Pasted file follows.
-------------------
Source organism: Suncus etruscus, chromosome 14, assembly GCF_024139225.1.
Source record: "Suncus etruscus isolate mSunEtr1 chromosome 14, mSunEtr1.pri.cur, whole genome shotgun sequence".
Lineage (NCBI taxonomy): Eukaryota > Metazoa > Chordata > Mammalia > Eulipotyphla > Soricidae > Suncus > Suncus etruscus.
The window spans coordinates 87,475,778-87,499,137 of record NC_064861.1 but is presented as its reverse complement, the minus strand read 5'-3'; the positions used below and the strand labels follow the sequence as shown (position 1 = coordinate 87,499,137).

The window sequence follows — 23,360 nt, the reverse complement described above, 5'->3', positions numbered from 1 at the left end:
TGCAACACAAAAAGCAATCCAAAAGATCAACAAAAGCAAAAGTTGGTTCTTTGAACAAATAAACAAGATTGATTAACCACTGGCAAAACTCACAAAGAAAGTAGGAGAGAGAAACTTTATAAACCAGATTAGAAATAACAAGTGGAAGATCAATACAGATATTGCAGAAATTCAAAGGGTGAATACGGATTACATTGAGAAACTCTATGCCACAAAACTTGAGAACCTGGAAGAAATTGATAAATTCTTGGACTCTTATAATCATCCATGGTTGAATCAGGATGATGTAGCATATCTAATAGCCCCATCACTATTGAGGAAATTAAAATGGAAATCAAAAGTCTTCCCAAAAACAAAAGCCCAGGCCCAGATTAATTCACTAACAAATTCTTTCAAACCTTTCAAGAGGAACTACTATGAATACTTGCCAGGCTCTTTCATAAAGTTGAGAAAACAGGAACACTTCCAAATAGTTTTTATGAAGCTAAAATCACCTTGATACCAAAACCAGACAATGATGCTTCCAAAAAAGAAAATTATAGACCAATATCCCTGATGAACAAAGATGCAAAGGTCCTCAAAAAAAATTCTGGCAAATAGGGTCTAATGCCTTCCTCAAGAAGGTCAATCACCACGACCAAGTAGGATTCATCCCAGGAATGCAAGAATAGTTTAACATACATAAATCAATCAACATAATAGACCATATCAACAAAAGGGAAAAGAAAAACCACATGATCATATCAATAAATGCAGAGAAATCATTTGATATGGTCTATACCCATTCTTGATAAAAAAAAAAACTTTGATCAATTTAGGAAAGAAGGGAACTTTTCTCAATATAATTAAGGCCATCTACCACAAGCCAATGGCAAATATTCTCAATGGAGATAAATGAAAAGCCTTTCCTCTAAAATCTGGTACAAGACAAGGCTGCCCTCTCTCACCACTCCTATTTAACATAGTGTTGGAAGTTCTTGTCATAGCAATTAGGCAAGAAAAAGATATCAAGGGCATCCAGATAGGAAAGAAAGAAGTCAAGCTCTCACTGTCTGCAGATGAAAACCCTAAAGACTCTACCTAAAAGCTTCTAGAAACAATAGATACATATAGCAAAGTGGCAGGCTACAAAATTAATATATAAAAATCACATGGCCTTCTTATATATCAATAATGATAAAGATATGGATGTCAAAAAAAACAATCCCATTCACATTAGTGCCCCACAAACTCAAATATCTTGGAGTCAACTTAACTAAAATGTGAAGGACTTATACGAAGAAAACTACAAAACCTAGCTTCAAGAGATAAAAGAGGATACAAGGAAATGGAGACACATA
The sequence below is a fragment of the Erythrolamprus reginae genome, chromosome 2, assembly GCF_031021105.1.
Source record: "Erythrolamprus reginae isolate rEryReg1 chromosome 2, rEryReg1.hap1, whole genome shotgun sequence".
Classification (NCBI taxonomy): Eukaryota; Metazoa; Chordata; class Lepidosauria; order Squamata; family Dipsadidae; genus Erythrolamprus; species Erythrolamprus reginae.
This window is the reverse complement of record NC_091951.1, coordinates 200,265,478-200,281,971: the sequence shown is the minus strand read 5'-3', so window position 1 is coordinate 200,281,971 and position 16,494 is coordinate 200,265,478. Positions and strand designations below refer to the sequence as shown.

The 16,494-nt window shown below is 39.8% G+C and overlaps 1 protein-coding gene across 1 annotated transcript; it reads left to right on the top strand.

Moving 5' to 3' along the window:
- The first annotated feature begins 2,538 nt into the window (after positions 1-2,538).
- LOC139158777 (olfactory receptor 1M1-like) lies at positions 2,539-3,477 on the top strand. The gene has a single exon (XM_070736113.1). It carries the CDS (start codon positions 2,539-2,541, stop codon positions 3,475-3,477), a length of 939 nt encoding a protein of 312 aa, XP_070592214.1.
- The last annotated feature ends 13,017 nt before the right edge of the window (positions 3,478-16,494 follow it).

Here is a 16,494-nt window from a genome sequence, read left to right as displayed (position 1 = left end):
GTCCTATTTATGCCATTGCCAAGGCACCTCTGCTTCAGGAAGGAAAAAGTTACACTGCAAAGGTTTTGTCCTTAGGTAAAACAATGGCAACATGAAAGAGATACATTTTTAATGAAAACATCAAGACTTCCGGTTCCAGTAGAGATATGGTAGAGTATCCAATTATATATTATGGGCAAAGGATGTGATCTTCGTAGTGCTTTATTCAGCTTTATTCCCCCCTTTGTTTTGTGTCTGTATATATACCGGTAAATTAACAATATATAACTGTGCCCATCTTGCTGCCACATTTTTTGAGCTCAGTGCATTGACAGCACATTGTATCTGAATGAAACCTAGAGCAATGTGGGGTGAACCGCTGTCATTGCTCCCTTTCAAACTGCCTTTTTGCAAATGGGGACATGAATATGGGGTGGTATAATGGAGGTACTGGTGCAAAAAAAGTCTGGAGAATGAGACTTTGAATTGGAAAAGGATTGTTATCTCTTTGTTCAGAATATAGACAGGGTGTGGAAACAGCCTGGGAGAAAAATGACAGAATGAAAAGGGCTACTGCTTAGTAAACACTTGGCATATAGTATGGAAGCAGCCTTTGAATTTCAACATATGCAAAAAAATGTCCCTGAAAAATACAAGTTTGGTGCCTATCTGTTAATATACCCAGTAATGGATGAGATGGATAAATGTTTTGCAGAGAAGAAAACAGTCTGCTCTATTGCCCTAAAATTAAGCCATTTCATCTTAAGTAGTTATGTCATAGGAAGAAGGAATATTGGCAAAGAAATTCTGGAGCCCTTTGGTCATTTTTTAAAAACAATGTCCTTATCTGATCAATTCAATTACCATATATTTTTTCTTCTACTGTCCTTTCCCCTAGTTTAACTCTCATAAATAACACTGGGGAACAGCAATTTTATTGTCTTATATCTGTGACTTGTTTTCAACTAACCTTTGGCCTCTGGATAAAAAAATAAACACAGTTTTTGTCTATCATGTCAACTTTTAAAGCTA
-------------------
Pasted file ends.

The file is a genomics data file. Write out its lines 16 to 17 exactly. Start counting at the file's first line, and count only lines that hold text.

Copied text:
Here is a 16,494-nt window from a genome sequence, read left to right as displayed (position 1 = left end):
GTCCTATTTATGCCATTGCCAAGGCACCTCTGCTTCAGGAAGGAAAAAGTTACACTGCAAAGGTTTTGTCCTTAGGTAAAACAATGGCAACATGAAAGAGATACATTTTTAATGAAAACATCAAGACTTCCGGTTCCAGTAGAGATATGGTAGAGTATCCAATTATATATTATGGGCAAAGGATGTGATCTTCGTAGTGCTTTATTCAGCTTTATTCCCCCCTTTGTTTTGTGTCTGTATATATACCGGTAAATTAACAATATATAACTGTGCCCATCTTGCTGCCACATTTTTTGAGCTCAGTGCATTGACAGCACATTGTATCTGAATGAAACCTAGAGCAATGTGGGGTGAACCGCTGTCATTGCTCCCTTTCAAACTGCCTTTTTGCAAATGGGGACATGAATATGGGGTGGTATAATGGAGGTACTGGTGCAAAAAAAGTCTGGAGAATGAGACTTTGAATTGGAAAAGGATTGTTATCTCTTTGTTCAGAATATAGACAGGGTGTGGAAACAGCCTGGGAGAAAAATGACAGAATGAAAAGGGCTACTGCTTAGTAAACACTTGGCATATAGTATGGAAGCAGCCTTTGAATTTCAACATATGCAAAAAAATGTCCCTGAAAAATACAAGTTTGGTGCCTATCTGTTAATATACCCAGTAATGGATGAGATGGATAAATGTTTTGCAGAGAAGAAAACAGTCTGCTCTATTGCCCTAAAATTAAGCCATTTCATCTTAAGTAGTTATGTCATAGGAAGAAGGAATATTGGCAAAGAAATTCTGGAGCCCTTTGGTCATTTTTTAAAAACAATGTCCTTATCTGATCAATTCAATTACCATATATTTTTTCTTCTACTGTCCTTTCCCCTAGTTTAACTCTCATAAATAACACTGGGGAACAGCAATTTTATTGTCTTATATCTGTGACTTGTTTTCAACTAACCTTTGGCCTCTGGATAAAAAAATAAACACAGTTTTTGTCTATCATGTCAACTTTTAAAGCTA